20VC Breaking News Ankur Nagpal Raises $70M for Vibe Capital, What The Next Decade For Venture Will Look Like, Do VCs Actually Add Any Value & PreEmptive Rounds, When To Take Them and When To Reject Them



In a dynamic conversation on 20 VC, Harry Stebbings interviews Anka Nagpal, founding partner at Vibe Capital, who shares his transition from founder and CEO of Teachable to venture investing. Anka discusses the lessons learned from early investments, the importance of instincts honed by experience, and the challenges of maintaining founder relationships amidst rapid deployment pressures in venture capital. He also unveils the launch of Vibe Capital's second fund, emphasizing a more concentrated investment strategy, and reflects on the nuances of investing in emerging markets, underscoring the potential pitfalls of overfunded startups without product-market fit. Anka's approach is informed by his background as a founder, prioritizing emotional support for entrepreneurs and advocating for a hands-off, trust-based investor relationship that can evolve over time.

Summary Notes

Introduction to Vibe Capital and Anchor Nagpal's Background

  • Anchor Nagpal is the founding partner of Vibe Capital.
  • Anchor has previously invested in companies like Rome Research, Eight Sleep, Circle, Hone Health, and Maven.
  • Before venture, Anchor founded and led Teachable until its acquisition by Hotmart for $250 million in 2020.
  • Harry Stebbings thanks Josh Buckley and Todd Goldberg for their question suggestions.

"Now, I'm not going to break the news ahead of time, and I'm going to leave that for Anchor. But Anchor has previously made investments in the likes of Rome Research Eight, Sleep Circle, which we did together, actually hone health and maven, to name a few."

Anchor Nagpal has a history of successful investments and has transitioned from a company founder to an investor in the venture capital space.

Venture Capital Insights from Anchor Nagpal

  • Anchor credits mentors Jeff Fagnan and Naval Ravikant for guiding him into fund investing.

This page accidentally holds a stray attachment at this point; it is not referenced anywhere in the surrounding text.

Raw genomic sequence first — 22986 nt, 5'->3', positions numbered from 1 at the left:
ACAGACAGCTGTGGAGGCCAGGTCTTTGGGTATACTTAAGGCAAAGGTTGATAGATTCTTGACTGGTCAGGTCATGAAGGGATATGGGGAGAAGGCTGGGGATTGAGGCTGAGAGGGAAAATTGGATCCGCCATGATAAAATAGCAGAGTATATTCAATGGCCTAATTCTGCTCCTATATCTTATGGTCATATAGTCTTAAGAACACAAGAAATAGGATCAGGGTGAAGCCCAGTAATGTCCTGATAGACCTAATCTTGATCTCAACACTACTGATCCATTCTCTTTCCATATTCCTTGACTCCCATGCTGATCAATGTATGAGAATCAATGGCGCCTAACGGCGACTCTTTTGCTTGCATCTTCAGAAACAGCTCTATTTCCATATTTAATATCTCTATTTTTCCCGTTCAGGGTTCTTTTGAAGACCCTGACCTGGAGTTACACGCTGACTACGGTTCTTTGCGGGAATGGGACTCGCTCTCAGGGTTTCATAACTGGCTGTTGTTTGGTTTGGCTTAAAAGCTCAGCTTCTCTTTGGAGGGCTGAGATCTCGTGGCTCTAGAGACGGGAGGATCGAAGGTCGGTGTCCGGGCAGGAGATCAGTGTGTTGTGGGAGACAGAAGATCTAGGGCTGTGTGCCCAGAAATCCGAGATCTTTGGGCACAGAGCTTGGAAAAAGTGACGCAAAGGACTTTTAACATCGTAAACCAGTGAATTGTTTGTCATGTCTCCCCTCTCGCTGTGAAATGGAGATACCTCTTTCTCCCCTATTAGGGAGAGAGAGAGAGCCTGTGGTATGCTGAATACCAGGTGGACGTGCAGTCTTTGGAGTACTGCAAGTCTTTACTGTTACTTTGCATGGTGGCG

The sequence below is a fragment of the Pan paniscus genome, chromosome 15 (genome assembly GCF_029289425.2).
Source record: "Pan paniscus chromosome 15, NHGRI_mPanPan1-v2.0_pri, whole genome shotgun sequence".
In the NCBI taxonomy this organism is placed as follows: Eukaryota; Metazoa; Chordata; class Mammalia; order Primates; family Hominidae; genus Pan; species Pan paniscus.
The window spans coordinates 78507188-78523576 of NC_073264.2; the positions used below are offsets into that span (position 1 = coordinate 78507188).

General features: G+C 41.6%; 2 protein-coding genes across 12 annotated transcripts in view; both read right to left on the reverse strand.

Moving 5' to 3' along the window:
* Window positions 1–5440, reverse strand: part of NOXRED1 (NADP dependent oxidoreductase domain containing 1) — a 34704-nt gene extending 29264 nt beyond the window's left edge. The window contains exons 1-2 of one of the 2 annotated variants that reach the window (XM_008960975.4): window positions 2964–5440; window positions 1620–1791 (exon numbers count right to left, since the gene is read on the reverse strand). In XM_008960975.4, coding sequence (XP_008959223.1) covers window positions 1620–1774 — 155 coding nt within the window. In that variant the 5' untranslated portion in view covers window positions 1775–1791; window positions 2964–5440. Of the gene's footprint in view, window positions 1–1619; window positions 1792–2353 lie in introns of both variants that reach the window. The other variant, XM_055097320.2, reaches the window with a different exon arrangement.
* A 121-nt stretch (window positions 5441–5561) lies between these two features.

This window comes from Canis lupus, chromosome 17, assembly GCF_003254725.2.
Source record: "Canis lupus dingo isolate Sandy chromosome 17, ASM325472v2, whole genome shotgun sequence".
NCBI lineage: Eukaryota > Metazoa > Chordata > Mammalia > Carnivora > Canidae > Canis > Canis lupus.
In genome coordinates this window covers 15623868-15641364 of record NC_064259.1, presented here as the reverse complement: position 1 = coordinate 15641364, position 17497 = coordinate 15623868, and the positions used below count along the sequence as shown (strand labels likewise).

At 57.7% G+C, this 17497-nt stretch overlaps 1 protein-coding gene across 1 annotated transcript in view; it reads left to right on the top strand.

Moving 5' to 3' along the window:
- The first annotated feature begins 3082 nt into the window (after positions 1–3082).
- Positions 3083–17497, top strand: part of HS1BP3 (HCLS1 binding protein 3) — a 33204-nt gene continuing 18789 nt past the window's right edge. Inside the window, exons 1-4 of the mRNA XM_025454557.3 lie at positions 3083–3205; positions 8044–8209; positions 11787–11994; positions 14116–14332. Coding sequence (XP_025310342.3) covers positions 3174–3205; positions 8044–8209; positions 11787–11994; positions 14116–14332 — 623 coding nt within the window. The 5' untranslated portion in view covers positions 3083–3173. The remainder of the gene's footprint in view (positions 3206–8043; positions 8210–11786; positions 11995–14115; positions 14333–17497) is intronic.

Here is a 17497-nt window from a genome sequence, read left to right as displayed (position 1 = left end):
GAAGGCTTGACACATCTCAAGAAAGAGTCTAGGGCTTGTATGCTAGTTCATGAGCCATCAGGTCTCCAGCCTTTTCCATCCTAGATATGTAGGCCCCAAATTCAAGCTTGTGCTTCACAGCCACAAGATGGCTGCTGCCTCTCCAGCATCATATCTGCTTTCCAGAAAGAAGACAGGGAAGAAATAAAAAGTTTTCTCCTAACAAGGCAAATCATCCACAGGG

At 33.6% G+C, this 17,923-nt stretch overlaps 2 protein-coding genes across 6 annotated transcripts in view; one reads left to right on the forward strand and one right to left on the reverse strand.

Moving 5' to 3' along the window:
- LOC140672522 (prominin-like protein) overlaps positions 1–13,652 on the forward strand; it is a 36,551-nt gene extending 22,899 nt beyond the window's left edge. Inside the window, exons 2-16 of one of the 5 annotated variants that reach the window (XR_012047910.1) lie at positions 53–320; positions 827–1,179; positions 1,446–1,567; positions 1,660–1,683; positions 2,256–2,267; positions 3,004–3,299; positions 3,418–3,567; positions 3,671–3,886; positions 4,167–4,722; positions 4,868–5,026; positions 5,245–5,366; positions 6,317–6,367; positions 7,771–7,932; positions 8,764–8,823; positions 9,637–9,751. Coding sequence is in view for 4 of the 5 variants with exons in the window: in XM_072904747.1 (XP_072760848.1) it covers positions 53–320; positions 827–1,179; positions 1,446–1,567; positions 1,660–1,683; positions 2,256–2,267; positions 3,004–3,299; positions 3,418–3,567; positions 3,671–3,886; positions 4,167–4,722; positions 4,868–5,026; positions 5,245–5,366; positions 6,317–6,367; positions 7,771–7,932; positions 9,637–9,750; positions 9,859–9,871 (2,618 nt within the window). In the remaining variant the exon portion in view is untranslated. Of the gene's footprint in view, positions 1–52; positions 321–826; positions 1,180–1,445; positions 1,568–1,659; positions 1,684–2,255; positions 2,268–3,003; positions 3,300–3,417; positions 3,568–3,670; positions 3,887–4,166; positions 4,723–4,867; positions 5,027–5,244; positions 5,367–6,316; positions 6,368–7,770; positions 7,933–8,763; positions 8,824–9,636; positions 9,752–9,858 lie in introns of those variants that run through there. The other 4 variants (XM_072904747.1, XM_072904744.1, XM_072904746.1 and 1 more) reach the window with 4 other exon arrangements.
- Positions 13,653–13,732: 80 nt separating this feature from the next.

• Anchor's first two investments as a fund manager did not succeed, highlighting the learning curve in venture capital.
  • The importance of experience and the value of "reps" in developing investment instincts is emphasized.
  • Anchor discusses the challenges of transitioning from angel investing to managing a fund.

"Jeff Fagnan accomplish and naval ravikanth at Angelist. They created a program called Spearhead where their thesis, which now seems genius in retrospect, but this was maybe four years ago, was that founders will make great investors, so let's give them capital to do that."

Anchor attributes his entry into fund investing to the support and belief of his mentors in the potential of founders to become great investors.

Fiduciary Responsibility and Investment Approach

  • Anchor expresses a strong sense of fiduciary responsibility, especially when managing other people's money.
  • His conservative approach to fund management is influenced by a desire not to lose investors' money.
  • Anchor discusses the psychological aspects of investing and the battle between fear and fearlessness.

"I think I've always had a strong sense of fiduciary responsibility to the degree that it may probably is a weakness."

Anchor's investment philosophy is shaped by a commitment to the responsible management of investor funds, which may lead to a more conservative investment strategy.

Deployment Timelines and Investment Philosophy

  • Anchor structured his fund to have a significant personal capital investment, aligning his interests with those of his LPs.
  • He discusses the balance between disciplined investing and the pressure to deploy capital quickly in a competitive environment.

"I put a large amount of capital into the fund myself. So for the first fund, it was a third of the fund. For the second fund, be 25% of the fund."

Anchor's personal investment in his funds serves as a strong signal to LPs of his commitment and alignment with their interests.

Launch of Vibe Capital's New Fund

  • Vibe Capital is officially launching its second fund, with a significant increase in fund size from the first fund.